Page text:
Just wanted to see who read the book from the forum. I’ve read it quite a while ago and I’ve been a Sci-Fi addict ever since. I hope the movie will live up to the success the saga had, seeing as there are so few movies that have properly reenacted the book upon which they’re based.
Yes. While ya’re at it, read Wyrms.
I’ve been meaning to read them for a while now but I didn’t have the free time to do so. Thanks for the tip
Orson Scott Card is a homophobic bigot. I for one will not be watching anything that provides him with money.
Hey, no one is perfect. If you want to get to that, you should ask the people who enjoy Alice in Wonderland to refrain from reading the works of a pedophile.
The important thing is to judge the book, not the author. Sure, some ideas may be passed on into the books, but in his case I don’t think I ever read a homophobic line in all 9 books (I don’t really remember how many books there are currently in the saga, so I may be wrong with the number of books. Point is, there are a lot of them). Did you actually read the books? I’m not blaming you for saying what you said about him, I don’t like him for that either, but when people tend to name a book a bestseller, especially with the author being how he is, something must be good about that book.
@Desanion I haven’t read the books. I didn’t mean to invalidate your own love of them. I know that there’s a lot of people who’re torn over the message of the book and that it seems directly contrary to the author’s own personal beliefs. And it’s a personal choice to decide whether the author’s own politics is more important than the message the book gets across.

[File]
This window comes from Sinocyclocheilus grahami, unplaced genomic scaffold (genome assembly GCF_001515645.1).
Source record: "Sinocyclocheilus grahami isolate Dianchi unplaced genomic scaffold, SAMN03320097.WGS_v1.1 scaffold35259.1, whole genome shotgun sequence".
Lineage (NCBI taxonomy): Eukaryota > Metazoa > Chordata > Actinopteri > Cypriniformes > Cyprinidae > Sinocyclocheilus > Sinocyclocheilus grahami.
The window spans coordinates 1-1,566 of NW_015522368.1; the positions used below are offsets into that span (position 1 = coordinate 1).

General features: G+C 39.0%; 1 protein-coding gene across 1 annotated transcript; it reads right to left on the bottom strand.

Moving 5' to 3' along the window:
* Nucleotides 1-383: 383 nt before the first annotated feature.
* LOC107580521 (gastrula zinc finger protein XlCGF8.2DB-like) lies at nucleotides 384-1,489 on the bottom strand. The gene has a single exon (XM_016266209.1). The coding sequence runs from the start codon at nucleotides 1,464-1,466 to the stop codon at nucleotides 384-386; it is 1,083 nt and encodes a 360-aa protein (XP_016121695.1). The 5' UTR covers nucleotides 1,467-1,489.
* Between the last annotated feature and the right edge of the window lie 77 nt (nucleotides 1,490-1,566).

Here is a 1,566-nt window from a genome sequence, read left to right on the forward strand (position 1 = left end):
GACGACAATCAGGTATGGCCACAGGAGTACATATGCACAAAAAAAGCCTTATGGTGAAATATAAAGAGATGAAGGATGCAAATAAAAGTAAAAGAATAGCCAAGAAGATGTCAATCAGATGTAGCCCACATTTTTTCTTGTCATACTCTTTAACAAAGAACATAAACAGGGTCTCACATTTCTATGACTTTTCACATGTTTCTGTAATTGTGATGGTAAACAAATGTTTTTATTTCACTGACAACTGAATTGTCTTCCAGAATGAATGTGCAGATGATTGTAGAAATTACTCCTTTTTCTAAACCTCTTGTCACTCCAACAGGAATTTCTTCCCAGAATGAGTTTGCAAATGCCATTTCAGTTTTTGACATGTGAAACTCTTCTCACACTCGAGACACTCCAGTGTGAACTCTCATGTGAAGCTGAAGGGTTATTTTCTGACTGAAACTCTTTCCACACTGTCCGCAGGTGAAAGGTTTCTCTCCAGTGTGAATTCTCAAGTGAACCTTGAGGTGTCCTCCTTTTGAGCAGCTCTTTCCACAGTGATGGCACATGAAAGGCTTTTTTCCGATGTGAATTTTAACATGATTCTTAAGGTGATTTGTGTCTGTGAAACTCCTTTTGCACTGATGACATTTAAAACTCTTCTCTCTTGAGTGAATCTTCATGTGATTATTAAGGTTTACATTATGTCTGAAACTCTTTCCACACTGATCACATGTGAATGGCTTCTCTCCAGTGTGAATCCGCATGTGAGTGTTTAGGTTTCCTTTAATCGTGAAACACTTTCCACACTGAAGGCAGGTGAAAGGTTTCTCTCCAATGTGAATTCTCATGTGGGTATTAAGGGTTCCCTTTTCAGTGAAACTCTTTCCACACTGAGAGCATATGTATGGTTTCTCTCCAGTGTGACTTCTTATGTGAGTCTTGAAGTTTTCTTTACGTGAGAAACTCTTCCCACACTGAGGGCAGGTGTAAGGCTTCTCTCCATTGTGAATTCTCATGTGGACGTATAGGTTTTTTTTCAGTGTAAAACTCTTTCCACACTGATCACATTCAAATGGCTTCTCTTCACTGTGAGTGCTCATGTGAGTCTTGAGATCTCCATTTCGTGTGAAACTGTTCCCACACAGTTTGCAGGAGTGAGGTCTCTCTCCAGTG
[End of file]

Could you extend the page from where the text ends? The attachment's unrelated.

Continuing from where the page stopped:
I won’t do anything that puts money into his pocket and helps him fund his bigotry and discrimination.
As for Alice in Wonderland, firstly, Lewis Carrol is no longer alive to directly benefit from any purchases of the book. Although you do have a point.
No worries, I understand where you’re coming from and I respect your opinion.
By the way, I don’t even know if he gets any profit from the movies, though that is probably true. Still, that doesn’t mean you can’t read the book(s). I’m sure you can find someone who can borrow you some of his books if you don’t want to give the author profit, because the story is worth reading.
I’ve so many books on my to read list that I’d rather not spend it reading his work. However I do understand that the books mean a lot to some people, especially the first one.
He does benefit from the movie, he’s co-producer. I’m not up to googling the specifics of whatever deal he made over the movie rights though, but even say he gave them away for free (which he didn’t) if the movie proves popular enough then undoubtedly there will be a sequel, which he’ll get yet more money for.
I was rather young when I read Ender’s Game and loved it, and then I got bored with the series two or three books afterward. So I never finished the series. In retrospect, now that I think about it, Ender comes across as something of a Marty Stu.
That’s true, he seems unbelievably smart. But coming from a kid who lives in the future and seeing that the main point of the book was to get the brightest kids they could find on Earth, people tend to overlook that.
Bean seemed more unbelievable with his intelligence, but that got explained with the genetic engineering work in Ender’s Shadow.